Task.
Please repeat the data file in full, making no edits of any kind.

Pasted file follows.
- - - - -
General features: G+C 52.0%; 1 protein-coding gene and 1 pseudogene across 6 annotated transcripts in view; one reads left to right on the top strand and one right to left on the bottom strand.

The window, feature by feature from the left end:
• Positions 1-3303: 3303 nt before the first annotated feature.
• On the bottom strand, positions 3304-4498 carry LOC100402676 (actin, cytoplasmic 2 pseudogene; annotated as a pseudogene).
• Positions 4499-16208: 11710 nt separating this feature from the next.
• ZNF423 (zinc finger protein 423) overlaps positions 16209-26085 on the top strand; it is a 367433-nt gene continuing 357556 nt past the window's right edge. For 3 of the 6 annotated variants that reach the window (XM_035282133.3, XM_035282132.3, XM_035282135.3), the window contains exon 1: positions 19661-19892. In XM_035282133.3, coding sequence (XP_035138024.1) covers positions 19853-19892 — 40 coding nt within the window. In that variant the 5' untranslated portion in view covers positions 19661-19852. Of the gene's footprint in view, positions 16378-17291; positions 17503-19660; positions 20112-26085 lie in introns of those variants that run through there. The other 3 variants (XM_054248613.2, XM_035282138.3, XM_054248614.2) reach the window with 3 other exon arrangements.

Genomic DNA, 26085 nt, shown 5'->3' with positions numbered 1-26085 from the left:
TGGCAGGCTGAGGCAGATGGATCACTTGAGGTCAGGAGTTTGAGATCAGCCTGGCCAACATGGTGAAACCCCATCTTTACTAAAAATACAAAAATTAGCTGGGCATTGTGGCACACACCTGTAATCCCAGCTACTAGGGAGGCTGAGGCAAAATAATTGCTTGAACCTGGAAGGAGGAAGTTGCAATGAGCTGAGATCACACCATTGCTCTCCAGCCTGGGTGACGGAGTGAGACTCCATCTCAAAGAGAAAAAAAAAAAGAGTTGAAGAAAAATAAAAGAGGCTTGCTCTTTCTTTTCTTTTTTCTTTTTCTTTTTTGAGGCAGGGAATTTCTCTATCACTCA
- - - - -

General features: G+C 52.0%; 1 protein-coding gene and 1 pseudogene across 6 annotated transcripts in view; one reads left to right on the top strand and one right to left on the bottom strand.

The window, feature by feature from the left end:
• Positions 1-3303: 3303 nt before the first annotated feature.
• On the bottom strand, positions 3304-4498 carry LOC100402676 (actin, cytoplasmic 2 pseudogene; annotated as a pseudogene).
• Positions 4499-16208: 11710 nt separating this feature from the next.
• ZNF423 (zinc finger protein 423) overlaps positions 16209-26085 on the top strand; it is a 367433-nt gene continuing 357556 nt past the window's right edge. For 3 of the 6 annotated variants that reach the window (XM_035282133.3, XM_035282132.3, XM_035282135.3), the window contains exon 1: positions 19661-19892. In XM_035282133.3, coding sequence (XP_035138024.1) covers positions 19853-19892 — 40 coding nt within the window. In that variant the 5' untranslated portion in view covers positions 19661-19852. Of the gene's footprint in view, positions 16378-17291; positions 17503-19660; positions 20112-26085 lie in introns of those variants that run through there. The other 3 variants (XM_054248613.2, XM_035282138.3, XM_054248614.2) reach the window with 3 other exon arrangements.

Genomic DNA, 26085 nt, shown 5'->3' with positions numbered 1-26085 from the left:
TGGCAGGCTGAGGCAGATGGATCACTTGAGGTCAGGAGTTTGAGATCAGCCTGGCCAACATGGTGAAACCCCATCTTTACTAAAAATACAAAAATTAGCTGGGCATTGTGGCACACACCTGTAATCCCAGCTACTAGGGAGGCTGAGGCAAAATAATTGCTTGAACCTGGAAGGAGGAAGTTGCAATGAGCTGAGATCACACCATTGCTCTCCAGCCTGGGTGACGGAGTGAGACTCCATCTCAAAGAGAAAAAAAAAAAGAGTTGAAGAAAAATAAAAGAGGCTTGCTCTTTCTTTTCTTTTTTCTTTTTCTTTTTTGAGGCAGGGAATTTCTCTATCACTCA